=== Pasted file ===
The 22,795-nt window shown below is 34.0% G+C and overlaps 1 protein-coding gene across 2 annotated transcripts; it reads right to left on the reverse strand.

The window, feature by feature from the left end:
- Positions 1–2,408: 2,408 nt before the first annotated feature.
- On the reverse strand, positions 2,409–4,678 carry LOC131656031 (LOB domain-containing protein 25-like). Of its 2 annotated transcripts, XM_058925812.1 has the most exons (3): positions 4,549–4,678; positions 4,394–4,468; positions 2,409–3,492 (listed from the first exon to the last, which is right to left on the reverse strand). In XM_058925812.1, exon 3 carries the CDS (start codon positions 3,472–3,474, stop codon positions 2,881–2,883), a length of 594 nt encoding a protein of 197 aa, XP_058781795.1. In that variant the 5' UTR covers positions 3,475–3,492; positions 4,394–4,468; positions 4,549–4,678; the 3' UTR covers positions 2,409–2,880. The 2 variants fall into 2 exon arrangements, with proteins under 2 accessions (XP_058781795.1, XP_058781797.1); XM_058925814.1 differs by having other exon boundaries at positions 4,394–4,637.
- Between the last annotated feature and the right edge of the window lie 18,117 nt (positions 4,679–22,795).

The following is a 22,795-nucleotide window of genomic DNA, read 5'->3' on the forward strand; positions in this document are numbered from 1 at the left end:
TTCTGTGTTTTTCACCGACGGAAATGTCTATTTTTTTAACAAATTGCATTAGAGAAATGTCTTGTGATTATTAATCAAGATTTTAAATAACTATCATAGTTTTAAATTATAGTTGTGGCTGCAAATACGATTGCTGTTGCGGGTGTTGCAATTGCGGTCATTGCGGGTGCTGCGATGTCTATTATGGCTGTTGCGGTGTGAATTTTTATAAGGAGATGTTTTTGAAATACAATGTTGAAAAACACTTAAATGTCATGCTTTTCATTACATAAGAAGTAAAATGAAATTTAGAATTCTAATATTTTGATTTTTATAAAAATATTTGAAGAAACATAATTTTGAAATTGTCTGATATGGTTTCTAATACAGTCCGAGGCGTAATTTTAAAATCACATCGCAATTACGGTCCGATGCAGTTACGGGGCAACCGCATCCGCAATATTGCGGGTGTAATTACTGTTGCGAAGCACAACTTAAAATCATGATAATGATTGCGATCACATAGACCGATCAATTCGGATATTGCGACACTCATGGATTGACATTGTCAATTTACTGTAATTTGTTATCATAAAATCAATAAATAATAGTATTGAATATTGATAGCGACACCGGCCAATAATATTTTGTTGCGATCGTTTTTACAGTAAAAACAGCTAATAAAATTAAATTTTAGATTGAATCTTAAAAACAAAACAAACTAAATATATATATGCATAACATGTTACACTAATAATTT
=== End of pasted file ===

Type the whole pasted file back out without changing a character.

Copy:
The 22,795-nt window shown below is 34.0% G+C and overlaps 1 protein-coding gene across 2 annotated transcripts; it reads right to left on the reverse strand.

The window, feature by feature from the left end:
- Positions 1–2,408: 2,408 nt before the first annotated feature.
- On the reverse strand, positions 2,409–4,678 carry LOC131656031 (LOB domain-containing protein 25-like). Of its 2 annotated transcripts, XM_058925812.1 has the most exons (3): positions 4,549–4,678; positions 4,394–4,468; positions 2,409–3,492 (listed from the first exon to the last, which is right to left on the reverse strand). In XM_058925812.1, exon 3 carries the CDS (start codon positions 3,472–3,474, stop codon positions 2,881–2,883), a length of 594 nt encoding a protein of 197 aa, XP_058781795.1. In that variant the 5' UTR covers positions 3,475–3,492; positions 4,394–4,468; positions 4,549–4,678; the 3' UTR covers positions 2,409–2,880. The 2 variants fall into 2 exon arrangements, with proteins under 2 accessions (XP_058781795.1, XP_058781797.1); XM_058925814.1 differs by having other exon boundaries at positions 4,394–4,637.
- Between the last annotated feature and the right edge of the window lie 18,117 nt (positions 4,679–22,795).

The following is a 22,795-nucleotide window of genomic DNA, read 5'->3' on the forward strand; positions in this document are numbered from 1 at the left end:
TTCTGTGTTTTTCACCGACGGAAATGTCTATTTTTTTAACAAATTGCATTAGAGAAATGTCTTGTGATTATTAATCAAGATTTTAAATAACTATCATAGTTTTAAATTATAGTTGTGGCTGCAAATACGATTGCTGTTGCGGGTGTTGCAATTGCGGTCATTGCGGGTGCTGCGATGTCTATTATGGCTGTTGCGGTGTGAATTTTTATAAGGAGATGTTTTTGAAATACAATGTTGAAAAACACTTAAATGTCATGCTTTTCATTACATAAGAAGTAAAATGAAATTTAGAATTCTAATATTTTGATTTTTATAAAAATATTTGAAGAAACATAATTTTGAAATTGTCTGATATGGTTTCTAATACAGTCCGAGGCGTAATTTTAAAATCACATCGCAATTACGGTCCGATGCAGTTACGGGGCAACCGCATCCGCAATATTGCGGGTGTAATTACTGTTGCGAAGCACAACTTAAAATCATGATAATGATTGCGATCACATAGACCGATCAATTCGGATATTGCGACACTCATGGATTGACATTGTCAATTTACTGTAATTTGTTATCATAAAATCAATAAATAATAGTATTGAATATTGATAGCGACACCGGCCAATAATATTTTGTTGCGATCGTTTTTACAGTAAAAACAGCTAATAAAATTAAATTTTAGATTGAATCTTAAAAACAAAACAAACTAAATATATATATGCATAACATGTTACACTAATAATTT